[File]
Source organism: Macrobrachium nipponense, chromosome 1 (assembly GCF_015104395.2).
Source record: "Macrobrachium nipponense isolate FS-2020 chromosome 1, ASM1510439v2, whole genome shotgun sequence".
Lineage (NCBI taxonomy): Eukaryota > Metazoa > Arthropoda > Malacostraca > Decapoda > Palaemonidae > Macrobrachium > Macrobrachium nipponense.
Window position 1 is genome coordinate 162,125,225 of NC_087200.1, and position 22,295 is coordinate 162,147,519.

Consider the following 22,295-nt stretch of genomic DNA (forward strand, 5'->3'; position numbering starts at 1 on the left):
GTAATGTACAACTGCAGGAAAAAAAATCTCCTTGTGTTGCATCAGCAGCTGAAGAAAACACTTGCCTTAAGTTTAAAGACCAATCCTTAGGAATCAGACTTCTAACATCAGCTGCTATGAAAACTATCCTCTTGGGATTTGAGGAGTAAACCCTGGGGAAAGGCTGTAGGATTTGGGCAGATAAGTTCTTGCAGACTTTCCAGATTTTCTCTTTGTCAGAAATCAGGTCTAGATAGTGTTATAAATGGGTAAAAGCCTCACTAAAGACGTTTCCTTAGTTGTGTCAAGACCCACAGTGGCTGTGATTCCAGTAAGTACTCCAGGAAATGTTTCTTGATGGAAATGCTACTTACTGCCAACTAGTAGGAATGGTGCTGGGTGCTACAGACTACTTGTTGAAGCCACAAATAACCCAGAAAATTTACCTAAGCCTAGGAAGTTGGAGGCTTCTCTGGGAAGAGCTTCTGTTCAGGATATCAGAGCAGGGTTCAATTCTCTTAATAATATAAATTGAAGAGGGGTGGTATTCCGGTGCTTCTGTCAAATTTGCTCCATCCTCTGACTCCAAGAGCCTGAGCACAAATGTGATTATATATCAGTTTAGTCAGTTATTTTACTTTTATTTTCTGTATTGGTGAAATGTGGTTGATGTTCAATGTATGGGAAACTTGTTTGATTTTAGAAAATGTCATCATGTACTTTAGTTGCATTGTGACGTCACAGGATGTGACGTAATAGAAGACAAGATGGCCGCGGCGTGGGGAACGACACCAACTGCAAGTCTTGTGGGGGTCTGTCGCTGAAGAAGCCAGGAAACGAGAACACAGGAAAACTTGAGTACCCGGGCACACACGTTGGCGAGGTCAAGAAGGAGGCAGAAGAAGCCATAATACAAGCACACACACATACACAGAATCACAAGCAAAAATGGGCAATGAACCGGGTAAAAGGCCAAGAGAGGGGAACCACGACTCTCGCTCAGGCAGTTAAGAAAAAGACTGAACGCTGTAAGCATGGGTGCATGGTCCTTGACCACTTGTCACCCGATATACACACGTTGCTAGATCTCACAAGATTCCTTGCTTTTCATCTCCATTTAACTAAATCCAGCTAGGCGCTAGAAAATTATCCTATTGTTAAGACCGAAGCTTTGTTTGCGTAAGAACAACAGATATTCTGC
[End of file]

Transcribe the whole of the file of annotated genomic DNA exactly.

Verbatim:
Source organism: Macrobrachium nipponense, chromosome 1 (assembly GCF_015104395.2).
Source record: "Macrobrachium nipponense isolate FS-2020 chromosome 1, ASM1510439v2, whole genome shotgun sequence".
Lineage (NCBI taxonomy): Eukaryota > Metazoa > Arthropoda > Malacostraca > Decapoda > Palaemonidae > Macrobrachium > Macrobrachium nipponense.
Window position 1 is genome coordinate 162,125,225 of NC_087200.1, and position 22,295 is coordinate 162,147,519.

Consider the following 22,295-nt stretch of genomic DNA (forward strand, 5'->3'; position numbering starts at 1 on the left):
GTAATGTACAACTGCAGGAAAAAAAATCTCCTTGTGTTGCATCAGCAGCTGAAGAAAACACTTGCCTTAAGTTTAAAGACCAATCCTTAGGAATCAGACTTCTAACATCAGCTGCTATGAAAACTATCCTCTTGGGATTTGAGGAGTAAACCCTGGGGAAAGGCTGTAGGATTTGGGCAGATAAGTTCTTGCAGACTTTCCAGATTTTCTCTTTGTCAGAAATCAGGTCTAGATAGTGTTATAAATGGGTAAAAGCCTCACTAAAGACGTTTCCTTAGTTGTGTCAAGACCCACAGTGGCTGTGATTCCAGTAAGTACTCCAGGAAATGTTTCTTGATGGAAATGCTACTTACTGCCAACTAGTAGGAATGGTGCTGGGTGCTACAGACTACTTGTTGAAGCCACAAATAACCCAGAAAATTTACCTAAGCCTAGGAAGTTGGAGGCTTCTCTGGGAAGAGCTTCTGTTCAGGATATCAGAGCAGGGTTCAATTCTCTTAATAATATAAATTGAAGAGGGGTGGTATTCCGGTGCTTCTGTCAAATTTGCTCCATCCTCTGACTCCAAGAGCCTGAGCACAAATGTGATTATATATCAGTTTAGTCAGTTATTTTACTTTTATTTTCTGTATTGGTGAAATGTGGTTGATGTTCAATGTATGGGAAACTTGTTTGATTTTAGAAAATGTCATCATGTACTTTAGTTGCATTGTGACGTCACAGGATGTGACGTAATAGAAGACAAGATGGCCGCGGCGTGGGGAACGACACCAACTGCAAGTCTTGTGGGGGTCTGTCGCTGAAGAAGCCAGGAAACGAGAACACAGGAAAACTTGAGTACCCGGGCACACACGTTGGCGAGGTCAAGAAGGAGGCAGAAGAAGCCATAATACAAGCACACACACATACACAGAATCACAAGCAAAAATGGGCAATGAACCGGGTAAAAGGCCAAGAGAGGGGAACCACGACTCTCGCTCAGGCAGTTAAGAAAAAGACTGAACGCTGTAAGCATGGGTGCATGGTCCTTGACCACTTGTCACCCGATATACACACGTTGCTAGATCTCACAAGATTCCTTGCTTTTCATCTCCATTTAACTAAATCCAGCTAGGCGCTAGAAAATTATCCTATTGTTAAGACCGAAGCTTTGTTTGCGTAAGAACAACAGATATTCTGC